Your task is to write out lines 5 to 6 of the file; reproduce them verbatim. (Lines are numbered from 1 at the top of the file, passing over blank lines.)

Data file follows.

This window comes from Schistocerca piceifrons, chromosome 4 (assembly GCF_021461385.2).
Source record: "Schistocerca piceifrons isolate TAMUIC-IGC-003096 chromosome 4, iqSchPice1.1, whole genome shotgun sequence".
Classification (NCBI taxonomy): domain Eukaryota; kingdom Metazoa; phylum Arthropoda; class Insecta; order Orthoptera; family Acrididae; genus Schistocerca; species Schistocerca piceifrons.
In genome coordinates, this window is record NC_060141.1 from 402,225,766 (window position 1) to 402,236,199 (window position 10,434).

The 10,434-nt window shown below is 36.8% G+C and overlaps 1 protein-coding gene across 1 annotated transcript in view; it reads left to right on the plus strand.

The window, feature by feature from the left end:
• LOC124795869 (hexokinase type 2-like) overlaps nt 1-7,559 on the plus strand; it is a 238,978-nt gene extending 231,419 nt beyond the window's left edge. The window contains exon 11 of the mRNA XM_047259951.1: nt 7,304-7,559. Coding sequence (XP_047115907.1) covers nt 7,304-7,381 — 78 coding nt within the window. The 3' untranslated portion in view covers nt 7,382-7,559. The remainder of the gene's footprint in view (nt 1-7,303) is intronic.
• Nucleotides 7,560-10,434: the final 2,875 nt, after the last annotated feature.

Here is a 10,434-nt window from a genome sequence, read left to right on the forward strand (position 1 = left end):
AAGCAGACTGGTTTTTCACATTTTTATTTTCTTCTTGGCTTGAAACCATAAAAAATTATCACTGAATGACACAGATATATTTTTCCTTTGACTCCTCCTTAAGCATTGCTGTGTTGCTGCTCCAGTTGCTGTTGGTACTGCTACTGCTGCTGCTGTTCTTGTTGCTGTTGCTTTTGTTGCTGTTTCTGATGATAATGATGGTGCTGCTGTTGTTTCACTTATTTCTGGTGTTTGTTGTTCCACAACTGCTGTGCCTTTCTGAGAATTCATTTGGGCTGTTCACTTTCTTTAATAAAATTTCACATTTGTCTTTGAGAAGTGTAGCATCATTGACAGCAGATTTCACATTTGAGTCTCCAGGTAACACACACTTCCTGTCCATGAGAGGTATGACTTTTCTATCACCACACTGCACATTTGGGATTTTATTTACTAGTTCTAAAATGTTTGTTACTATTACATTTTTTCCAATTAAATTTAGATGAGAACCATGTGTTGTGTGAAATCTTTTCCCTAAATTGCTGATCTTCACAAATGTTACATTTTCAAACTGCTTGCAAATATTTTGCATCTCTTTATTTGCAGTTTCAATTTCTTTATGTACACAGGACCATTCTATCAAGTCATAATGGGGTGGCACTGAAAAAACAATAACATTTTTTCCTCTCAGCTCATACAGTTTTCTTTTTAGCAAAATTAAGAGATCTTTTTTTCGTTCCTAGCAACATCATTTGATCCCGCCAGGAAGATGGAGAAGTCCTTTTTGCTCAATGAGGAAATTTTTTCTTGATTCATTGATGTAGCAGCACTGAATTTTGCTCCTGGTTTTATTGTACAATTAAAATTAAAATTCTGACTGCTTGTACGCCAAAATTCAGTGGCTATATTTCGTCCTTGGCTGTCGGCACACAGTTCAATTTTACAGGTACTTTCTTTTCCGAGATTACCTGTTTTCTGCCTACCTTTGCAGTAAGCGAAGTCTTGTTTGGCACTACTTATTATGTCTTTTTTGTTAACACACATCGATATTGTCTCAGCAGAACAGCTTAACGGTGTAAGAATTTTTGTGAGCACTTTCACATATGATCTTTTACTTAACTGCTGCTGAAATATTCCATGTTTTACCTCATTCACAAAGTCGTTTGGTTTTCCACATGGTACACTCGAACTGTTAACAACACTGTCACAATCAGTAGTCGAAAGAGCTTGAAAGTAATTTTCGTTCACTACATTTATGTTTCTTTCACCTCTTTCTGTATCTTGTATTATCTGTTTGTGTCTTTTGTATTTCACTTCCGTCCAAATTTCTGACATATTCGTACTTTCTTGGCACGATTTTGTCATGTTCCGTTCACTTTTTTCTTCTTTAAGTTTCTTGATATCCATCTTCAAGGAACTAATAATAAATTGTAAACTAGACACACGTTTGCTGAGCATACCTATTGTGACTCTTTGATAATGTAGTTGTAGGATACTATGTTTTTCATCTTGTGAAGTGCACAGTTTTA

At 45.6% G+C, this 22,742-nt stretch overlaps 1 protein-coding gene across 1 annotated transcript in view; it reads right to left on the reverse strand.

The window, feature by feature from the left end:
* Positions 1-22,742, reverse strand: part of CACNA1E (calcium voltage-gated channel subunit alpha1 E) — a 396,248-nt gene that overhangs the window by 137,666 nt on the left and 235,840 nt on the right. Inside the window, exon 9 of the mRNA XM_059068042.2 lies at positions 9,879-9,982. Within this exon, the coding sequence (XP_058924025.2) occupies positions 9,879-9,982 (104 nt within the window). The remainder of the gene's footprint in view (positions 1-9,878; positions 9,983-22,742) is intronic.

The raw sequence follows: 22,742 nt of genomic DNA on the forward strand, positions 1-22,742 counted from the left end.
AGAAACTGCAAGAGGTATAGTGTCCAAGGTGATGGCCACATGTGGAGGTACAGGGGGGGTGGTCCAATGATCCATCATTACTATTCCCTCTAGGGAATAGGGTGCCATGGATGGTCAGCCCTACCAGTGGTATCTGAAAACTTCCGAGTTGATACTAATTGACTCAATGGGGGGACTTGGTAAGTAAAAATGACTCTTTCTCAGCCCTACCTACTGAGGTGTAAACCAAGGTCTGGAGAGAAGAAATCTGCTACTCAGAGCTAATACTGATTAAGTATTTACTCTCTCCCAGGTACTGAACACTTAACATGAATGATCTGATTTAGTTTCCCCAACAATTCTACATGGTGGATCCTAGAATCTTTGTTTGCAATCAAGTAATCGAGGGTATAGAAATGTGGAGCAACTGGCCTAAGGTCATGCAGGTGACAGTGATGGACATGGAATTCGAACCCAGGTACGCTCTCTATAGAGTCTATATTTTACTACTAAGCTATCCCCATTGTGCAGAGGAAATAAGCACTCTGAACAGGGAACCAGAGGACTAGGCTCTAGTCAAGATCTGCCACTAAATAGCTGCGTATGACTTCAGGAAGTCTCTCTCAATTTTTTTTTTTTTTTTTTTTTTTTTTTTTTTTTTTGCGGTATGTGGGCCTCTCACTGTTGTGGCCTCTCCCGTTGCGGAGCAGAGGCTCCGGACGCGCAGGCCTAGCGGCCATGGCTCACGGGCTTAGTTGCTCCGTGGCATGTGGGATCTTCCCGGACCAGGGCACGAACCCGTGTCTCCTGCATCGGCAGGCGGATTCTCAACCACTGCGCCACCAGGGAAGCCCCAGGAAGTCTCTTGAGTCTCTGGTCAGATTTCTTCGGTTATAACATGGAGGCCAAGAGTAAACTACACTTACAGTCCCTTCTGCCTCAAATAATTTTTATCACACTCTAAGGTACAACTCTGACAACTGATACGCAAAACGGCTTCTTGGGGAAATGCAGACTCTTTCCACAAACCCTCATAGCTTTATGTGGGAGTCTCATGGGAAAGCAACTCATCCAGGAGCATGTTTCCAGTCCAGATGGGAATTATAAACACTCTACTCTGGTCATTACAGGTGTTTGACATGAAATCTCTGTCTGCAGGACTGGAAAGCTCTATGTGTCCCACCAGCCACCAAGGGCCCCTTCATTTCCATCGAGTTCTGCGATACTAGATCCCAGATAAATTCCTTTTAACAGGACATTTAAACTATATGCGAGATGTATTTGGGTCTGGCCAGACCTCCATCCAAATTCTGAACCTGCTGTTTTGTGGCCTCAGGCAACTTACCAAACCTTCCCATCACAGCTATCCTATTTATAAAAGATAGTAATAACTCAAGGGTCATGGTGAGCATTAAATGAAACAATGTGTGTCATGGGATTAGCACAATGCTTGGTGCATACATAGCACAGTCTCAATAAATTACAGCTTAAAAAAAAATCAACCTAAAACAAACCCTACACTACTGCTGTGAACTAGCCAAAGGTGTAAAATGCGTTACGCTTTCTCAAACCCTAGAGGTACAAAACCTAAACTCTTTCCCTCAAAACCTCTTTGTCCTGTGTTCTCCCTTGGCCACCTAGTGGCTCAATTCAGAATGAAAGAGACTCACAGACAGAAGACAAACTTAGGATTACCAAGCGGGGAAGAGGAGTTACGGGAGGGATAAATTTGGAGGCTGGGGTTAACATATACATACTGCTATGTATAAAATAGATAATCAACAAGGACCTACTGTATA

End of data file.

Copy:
The 10,434-nt window shown below is 36.8% G+C and overlaps 1 protein-coding gene across 1 annotated transcript in view; it reads left to right on the plus strand.

The window, feature by feature from the left end: